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The Cromwell Curve was a short section of railway line between Gloucester Road
and High Street Kensington stations.
The line was opened by the District Railway (DR) on 5 July 1871. The tracks formed a triangle across the end of the v connecting the District’s existing routes from Earl’s Court station to Gloucester Road
and High Street Kensington, and ran in a cutting parallel to the Metropolitan Railway (MR). The name derives from Cromwell Road
which is immediately south of the site of the curve.
The track was opened without Parliamentary authority in an attempt by the DR to increase its share of the revenues from the Inner Circle (now the Circle line), which were divided on the basis of mileage of track owned by the DR and the MR. Sir John Fowler arbitrated the dispute, ruling on 27 July that Inner Circle receipts were to be divided 67% to the Metropolitan and 33% to the District (revised to 50:50 in 1878, due to increased traffic from the District’s western lines). Although the Cromwell Curve was used only occasionally, the dispute between the two companies continued until 1903, when the matter was finally decided in favour of the Metropolitan.
The 240-metre long curve was closed in 1956 and the tracks are no longer in place.
Bailey’s Hotel The Bailey’s Hotel, 140 Gloucester Road, is a historic hotel in Kensington.
Cromwell Curve The Cromwell Curve was a short section of railway line between Gloucester Road and High Street Kensington stations. Earl's Court Farm Earl’s Court Farm is pictured here as it was in 1867, before the opening of the underground station two years later. Nokes Estate Nokes Estate was an agricultural estate in the Earl’s Court area, formerly known as Wattsfield. St Mary Abbot’s St Mary Abbot’s Hospital operated from 1871 to 1992. From 1846 to 1869 the site housed the Kensington Parish Workhouse. The Bentley London The Bentley London is a luxury hotel located at 27-33 Harrington Gardens in South Kensington. Webber Douglas Academy of Dramatic Art The Webber Douglas Academy of Dramatic Art, formerly the Webber Douglas School of Singing and Dramatic Art, was a drama school, and originally a singing school. Astwood Mews, SW7 Astwood Mews is one of the streets of London in the SW7 postal area. Bina Gardens, SW5 Bina Gardens is one of the streets of London in the SW5 postal area. Childs Place, SW5 Childs Place is one of the streets of London in the SW5 postal area. Cromwell Road, SW5 Once known as Cromwell Lane, the road was named after one of Cromwell’s sons who lived here. Gloucester Road, SW7 Gloucester Road is a main street in the Royal Borough of Kensington and Chelsea. Grenville Place, SW7 Grenville Place connects Cornwall Gardens and Launceston Place in the north with Cromwell Road in the south. Hesper Mews, SW5 Hesper Mews is one of the streets of London in the SW5 postal area. Hogarth Road, SW5 Hogarth Road is one of the streets of London in the SW5 postal area. Kenway Road, SW5 Kenway Road is one of the streets of London in the SW5 postal area. Kynance Mews, SW7 Kynance Mews consists of 33 residential properties on a mews road which starts at Gloucester Road and ends in a cul-de-sac. Nevern Place, SW5 Nevern Place is one of the streets of London in the SW5 postal area. Osten Mews, SW7 Osten Mews is one of the streets of London in the SW7 postal area. Spear Mews, SW5 Spear Mews is one of the streets of London in the SW5 postal area. Stanhope Gardens, SW7 Stanhope Gardens was built in the 1860s in developments following the Great Exhibition of 1851.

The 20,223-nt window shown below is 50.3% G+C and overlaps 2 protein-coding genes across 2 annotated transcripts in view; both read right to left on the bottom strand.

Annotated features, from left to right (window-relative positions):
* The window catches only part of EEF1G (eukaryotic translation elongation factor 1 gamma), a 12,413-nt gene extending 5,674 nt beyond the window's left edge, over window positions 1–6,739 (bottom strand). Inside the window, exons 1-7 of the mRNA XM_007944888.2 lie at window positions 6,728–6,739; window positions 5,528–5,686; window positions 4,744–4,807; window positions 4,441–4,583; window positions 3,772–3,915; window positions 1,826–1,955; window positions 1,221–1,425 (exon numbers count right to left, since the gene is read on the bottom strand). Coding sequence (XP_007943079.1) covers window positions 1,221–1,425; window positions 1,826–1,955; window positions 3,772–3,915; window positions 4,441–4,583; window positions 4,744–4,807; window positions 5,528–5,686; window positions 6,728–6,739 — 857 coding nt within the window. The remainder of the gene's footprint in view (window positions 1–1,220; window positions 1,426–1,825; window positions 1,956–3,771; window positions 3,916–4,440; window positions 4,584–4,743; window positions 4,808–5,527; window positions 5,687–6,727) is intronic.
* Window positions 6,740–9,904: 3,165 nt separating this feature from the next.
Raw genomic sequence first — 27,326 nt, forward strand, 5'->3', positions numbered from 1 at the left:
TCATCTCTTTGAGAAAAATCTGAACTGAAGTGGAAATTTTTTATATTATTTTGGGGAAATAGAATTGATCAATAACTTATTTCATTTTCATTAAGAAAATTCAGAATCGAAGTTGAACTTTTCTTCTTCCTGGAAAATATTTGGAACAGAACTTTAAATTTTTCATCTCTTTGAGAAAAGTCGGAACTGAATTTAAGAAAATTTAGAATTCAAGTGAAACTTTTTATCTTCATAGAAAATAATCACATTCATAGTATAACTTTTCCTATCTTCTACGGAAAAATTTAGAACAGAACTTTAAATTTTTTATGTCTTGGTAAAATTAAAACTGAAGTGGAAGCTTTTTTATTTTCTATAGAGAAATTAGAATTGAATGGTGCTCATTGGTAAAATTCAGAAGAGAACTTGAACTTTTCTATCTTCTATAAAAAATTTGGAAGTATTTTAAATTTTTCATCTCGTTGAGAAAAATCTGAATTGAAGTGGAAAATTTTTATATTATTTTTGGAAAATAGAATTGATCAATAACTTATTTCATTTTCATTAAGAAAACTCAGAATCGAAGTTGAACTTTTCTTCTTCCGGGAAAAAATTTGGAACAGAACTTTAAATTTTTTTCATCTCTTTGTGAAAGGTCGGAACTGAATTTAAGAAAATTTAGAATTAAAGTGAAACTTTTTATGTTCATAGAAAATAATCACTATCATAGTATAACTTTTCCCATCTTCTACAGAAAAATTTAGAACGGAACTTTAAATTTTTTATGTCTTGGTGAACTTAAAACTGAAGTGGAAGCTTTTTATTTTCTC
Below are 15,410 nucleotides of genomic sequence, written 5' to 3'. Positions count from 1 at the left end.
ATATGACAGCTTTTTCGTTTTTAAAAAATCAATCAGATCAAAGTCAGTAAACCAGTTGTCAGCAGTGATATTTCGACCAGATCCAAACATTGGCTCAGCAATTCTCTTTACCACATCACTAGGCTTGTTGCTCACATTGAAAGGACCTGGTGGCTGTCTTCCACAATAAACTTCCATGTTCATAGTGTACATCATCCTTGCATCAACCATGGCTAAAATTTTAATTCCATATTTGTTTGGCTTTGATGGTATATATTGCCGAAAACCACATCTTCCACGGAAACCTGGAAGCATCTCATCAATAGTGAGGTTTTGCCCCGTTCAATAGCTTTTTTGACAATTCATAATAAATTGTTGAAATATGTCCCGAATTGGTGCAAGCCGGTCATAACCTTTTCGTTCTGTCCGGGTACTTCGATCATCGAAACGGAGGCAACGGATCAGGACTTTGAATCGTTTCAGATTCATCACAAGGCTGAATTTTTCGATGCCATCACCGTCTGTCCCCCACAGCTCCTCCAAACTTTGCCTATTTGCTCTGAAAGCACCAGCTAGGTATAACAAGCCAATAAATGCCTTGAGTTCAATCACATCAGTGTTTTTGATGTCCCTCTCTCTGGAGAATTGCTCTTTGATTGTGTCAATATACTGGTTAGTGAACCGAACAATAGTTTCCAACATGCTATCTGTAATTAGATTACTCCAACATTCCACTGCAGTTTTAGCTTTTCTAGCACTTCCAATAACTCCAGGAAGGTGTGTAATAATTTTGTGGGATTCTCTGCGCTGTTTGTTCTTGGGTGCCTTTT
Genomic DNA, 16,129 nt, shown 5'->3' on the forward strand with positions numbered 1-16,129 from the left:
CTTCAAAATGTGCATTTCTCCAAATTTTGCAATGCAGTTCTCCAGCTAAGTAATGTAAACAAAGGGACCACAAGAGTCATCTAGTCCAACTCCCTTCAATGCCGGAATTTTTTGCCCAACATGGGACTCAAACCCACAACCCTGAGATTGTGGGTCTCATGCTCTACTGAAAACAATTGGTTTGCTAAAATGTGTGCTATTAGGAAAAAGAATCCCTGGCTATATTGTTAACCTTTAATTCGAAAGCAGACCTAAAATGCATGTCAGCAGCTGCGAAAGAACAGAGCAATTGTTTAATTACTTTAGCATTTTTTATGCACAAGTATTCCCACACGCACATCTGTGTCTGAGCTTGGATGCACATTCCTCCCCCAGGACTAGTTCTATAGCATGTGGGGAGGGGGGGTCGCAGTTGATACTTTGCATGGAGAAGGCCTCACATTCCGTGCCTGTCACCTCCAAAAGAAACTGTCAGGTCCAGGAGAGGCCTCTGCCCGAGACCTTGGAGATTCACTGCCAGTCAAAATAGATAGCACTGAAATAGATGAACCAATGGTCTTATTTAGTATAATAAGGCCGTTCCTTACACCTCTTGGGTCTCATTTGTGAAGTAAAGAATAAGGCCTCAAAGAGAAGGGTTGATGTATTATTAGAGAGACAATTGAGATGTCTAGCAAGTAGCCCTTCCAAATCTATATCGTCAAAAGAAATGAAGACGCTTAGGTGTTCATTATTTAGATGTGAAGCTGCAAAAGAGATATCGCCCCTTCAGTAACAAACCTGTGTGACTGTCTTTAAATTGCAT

Kensington is a district of West London, England within the Royal Borough of Kensington and Chelsea, located west of Charing Cross.
The focus of the area is Kensington High Street, a busy commercial centre with many shops, typically upmarket. The street was declared London's second best shopping street in February 2005 thanks to its range and number of shops.
The edges of Kensington are not well-defined; in particular, the southern part of Kensington blurs into Chelsea, which has a similar architectural style. To the west, a transition is made across the West London railway line and Earl's Court Road further south into other districts, whilst to the north, the only obvious dividing line is Holland Park Avenue, to the north of which is the similar district of Notting Hill.
Kensington is, in general, an extremely affluent area, a trait that it now shares with its neighbour to the south, Chelsea. The area has some of London's most expensive streets and garden squares.
Kensington is also very densely populated; it forms part of the most densely populated local government district (the Royal Borough of Kensington and Chelsea) in the United Kingdom. This high density is not formed from high-rise buildings; instead, it has come about through the subdivision of large mid-rise Victorian and Georgian terraced houses (generally of some four to six floors) into flats.